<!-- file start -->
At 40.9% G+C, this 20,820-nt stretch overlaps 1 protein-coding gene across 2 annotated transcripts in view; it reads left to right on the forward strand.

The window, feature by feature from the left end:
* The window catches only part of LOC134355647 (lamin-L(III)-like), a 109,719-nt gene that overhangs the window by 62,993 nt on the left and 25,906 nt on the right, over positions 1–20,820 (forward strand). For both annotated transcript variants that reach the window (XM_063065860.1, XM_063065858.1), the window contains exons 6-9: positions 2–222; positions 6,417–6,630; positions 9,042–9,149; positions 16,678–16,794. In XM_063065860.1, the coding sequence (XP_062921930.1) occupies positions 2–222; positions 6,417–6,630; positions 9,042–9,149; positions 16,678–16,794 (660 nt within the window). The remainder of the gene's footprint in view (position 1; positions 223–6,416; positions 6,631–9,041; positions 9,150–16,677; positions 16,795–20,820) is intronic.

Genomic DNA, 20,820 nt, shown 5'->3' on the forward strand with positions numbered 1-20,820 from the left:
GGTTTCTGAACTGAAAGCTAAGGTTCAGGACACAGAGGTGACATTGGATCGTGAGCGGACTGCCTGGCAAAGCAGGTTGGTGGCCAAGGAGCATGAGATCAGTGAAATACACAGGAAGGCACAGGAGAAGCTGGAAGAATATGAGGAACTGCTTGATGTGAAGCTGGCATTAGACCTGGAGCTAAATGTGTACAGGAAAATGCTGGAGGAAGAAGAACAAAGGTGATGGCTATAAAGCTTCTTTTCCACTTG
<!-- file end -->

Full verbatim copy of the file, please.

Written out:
At 40.9% G+C, this 20,820-nt stretch overlaps 1 protein-coding gene across 2 annotated transcripts in view; it reads left to right on the forward strand.

The window, feature by feature from the left end:
* The window catches only part of LOC134355647 (lamin-L(III)-like), a 109,719-nt gene that overhangs the window by 62,993 nt on the left and 25,906 nt on the right, over positions 1–20,820 (forward strand). For both annotated transcript variants that reach the window (XM_063065860.1, XM_063065858.1), the window contains exons 6-9: positions 2–222; positions 6,417–6,630; positions 9,042–9,149; positions 16,678–16,794. In XM_063065860.1, the coding sequence (XP_062921930.1) occupies positions 2–222; positions 6,417–6,630; positions 9,042–9,149; positions 16,678–16,794 (660 nt within the window). The remainder of the gene's footprint in view (position 1; positions 223–6,416; positions 6,631–9,041; positions 9,150–16,677; positions 16,795–20,820) is intronic.

Genomic DNA, 20,820 nt, shown 5'->3' on the forward strand with positions numbered 1-20,820 from the left:
GGTTTCTGAACTGAAAGCTAAGGTTCAGGACACAGAGGTGACATTGGATCGTGAGCGGACTGCCTGGCAAAGCAGGTTGGTGGCCAAGGAGCATGAGATCAGTGAAATACACAGGAAGGCACAGGAGAAGCTGGAAGAATATGAGGAACTGCTTGATGTGAAGCTGGCATTAGACCTGGAGCTAAATGTGTACAGGAAAATGCTGGAGGAAGAAGAACAAAGGTGATGGCTATAAAGCTTCTTTTCCACTTG